[0075] In the exemplary embodiment of FIGS. 23 and 24, the dispenser 172 includes a first motor gear 178 and a second motor gear 180. The dispenser 172 also includes a first drive shaft 182 extending from the motor 174 and a second drive shaft 184 extending from the torque converter 176. The first drive shaft 182 engages radially outer teeth of the first motor gear 178, radially inner teeth of the first motor gear 178 engage radially outer teeth of the second motor gear 180, and radially inner teeth of the second motor gear 180 engages the second drive shaft 184, so that rotation of the first drive shaft 182 causes rotation of the second drive shaft 184, and rotation of the lead screw 39 within the reservoir 12.

[0076] Although not shown, the torque converter 176 can contain a gear train, such as a drive gear operatively connected to the second drive shaft 184, a driven gear operatively connected to the drive gear such that rotation of the drive gear causes rotation of the driven gear, and the lead screw 39 connected to the driven gear for rotation with the driven gear. Intermediate gears can also be provided between the drive gear and the driven gear.

[0077] Referring to FIGS. 25 and 26, an exemplary embodiment of an electric motor 200 constructed in accordance with the present invention is shown. The motor 200 is for use as part of a dispenser of a low profile fluid delivery device, such as the fluid delivery devices shown in FIGS. 1 through 24. The motor 200 includes parts, such as a stator/rotor 202 and magnets 204, that are manufactured on a printed circuit board 206. As shown in FIGS. 25 and 26, the stator/rotor 202 is rotatably mounted on a shaft 208 attached to the printed circuit board 206, and the magnets 204 are fixedly attached to the printed circuit board 206 beneath the stator/rotor 202. Electrifying the fixed magnets 204, therefore, causes the stator/rotor 202 to rotate about the shaft 208.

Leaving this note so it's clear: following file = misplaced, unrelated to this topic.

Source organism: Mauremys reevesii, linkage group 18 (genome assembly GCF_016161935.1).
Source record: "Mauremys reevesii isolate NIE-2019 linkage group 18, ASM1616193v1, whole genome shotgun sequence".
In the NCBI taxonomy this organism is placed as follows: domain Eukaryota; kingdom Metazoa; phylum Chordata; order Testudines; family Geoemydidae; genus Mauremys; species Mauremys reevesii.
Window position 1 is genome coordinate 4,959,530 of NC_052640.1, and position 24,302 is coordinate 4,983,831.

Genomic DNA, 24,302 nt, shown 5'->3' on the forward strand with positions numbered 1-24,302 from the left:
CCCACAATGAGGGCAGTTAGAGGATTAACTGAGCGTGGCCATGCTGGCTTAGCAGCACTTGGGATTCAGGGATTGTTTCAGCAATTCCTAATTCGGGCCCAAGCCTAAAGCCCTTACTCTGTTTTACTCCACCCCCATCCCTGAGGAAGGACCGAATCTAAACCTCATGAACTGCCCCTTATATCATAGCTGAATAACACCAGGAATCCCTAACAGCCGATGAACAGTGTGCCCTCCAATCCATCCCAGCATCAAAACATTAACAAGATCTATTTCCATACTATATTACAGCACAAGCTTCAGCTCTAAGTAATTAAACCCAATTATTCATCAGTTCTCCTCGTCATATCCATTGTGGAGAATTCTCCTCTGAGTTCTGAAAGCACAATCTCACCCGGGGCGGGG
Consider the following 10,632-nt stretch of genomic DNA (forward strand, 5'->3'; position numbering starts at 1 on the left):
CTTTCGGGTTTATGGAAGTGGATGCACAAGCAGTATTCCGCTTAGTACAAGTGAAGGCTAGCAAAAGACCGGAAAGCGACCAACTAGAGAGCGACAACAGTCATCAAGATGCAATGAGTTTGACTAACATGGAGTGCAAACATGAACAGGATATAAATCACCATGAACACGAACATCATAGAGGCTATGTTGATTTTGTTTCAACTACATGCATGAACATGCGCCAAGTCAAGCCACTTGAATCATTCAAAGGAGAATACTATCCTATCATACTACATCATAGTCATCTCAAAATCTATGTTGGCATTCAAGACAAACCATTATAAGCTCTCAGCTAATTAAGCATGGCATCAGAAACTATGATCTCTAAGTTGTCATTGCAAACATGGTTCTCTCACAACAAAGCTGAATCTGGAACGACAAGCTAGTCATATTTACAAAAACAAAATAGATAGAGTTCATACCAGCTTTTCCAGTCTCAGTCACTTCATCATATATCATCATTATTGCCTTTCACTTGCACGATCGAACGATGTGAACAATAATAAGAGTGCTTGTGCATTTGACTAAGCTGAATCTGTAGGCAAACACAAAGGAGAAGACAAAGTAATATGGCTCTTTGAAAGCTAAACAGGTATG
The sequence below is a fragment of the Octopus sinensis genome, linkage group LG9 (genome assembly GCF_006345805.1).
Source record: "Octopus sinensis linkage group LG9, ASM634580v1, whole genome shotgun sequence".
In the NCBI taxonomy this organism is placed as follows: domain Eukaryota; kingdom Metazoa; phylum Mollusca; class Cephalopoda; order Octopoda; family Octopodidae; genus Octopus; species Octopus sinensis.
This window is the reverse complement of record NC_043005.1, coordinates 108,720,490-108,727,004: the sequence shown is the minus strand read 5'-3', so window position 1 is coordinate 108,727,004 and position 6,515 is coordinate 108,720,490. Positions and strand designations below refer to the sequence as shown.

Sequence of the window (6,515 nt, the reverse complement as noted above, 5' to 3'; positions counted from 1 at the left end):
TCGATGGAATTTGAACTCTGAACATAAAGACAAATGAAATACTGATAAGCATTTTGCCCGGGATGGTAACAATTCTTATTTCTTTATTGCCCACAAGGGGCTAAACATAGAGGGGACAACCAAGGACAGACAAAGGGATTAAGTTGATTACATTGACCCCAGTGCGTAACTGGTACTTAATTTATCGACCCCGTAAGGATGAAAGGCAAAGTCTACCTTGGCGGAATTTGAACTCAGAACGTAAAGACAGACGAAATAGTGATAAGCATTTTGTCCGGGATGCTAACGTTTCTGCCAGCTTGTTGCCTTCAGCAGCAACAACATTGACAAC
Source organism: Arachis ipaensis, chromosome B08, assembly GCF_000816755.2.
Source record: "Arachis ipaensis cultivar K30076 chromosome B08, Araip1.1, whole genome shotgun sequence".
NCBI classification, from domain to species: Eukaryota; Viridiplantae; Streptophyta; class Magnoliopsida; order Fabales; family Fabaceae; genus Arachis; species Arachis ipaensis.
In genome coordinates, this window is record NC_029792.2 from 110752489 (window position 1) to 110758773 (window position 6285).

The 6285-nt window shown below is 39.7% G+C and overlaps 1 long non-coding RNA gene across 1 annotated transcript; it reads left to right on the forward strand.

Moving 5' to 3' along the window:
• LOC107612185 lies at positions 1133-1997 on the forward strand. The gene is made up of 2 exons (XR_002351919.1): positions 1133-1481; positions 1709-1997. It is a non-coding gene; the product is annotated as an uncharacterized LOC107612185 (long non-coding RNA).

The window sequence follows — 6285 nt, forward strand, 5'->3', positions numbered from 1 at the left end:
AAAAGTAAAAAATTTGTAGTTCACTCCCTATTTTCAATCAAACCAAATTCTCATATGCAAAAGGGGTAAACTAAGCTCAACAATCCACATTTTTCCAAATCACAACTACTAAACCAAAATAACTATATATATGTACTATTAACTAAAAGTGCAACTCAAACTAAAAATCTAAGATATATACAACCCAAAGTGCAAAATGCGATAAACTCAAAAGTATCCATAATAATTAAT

[0078] Although not shown, other electronic components of the motor 200 and electronic components of the fluid delivery device utilizing the motor can be mounted on the printed circuit board 206. Manufacturing the motor 200 as part of the printed circuit board 206 is conducive to providing low profile components for a fluid delivery device and allows a more efficient use of available space within the device. The printed circuit board motor is also a relatively low-cost, highly manufacturable design.

[0079]FIGS. 27 and 28 show another exemplary embodiment of an electric motor 220 constructed in accordance with the present invention. The motor 220 is similar to the motor 200 of FIGS. 25 and 26. However, the motor 220 of FIGS. 27 and 28 includes a rotor 222 that is rotatably mounted on a shaft 224 attached to a printed circuit board 226, and magnets 228 are secured to the rotor 222, and the motor 220 further includes stator segments 230 that are fixedly attached on or in the printed circuit board 226. Electrifying the fixed stator segments 230, therefore, causes the rotor 222 and the magnets 228 to rotate about the shaft 224.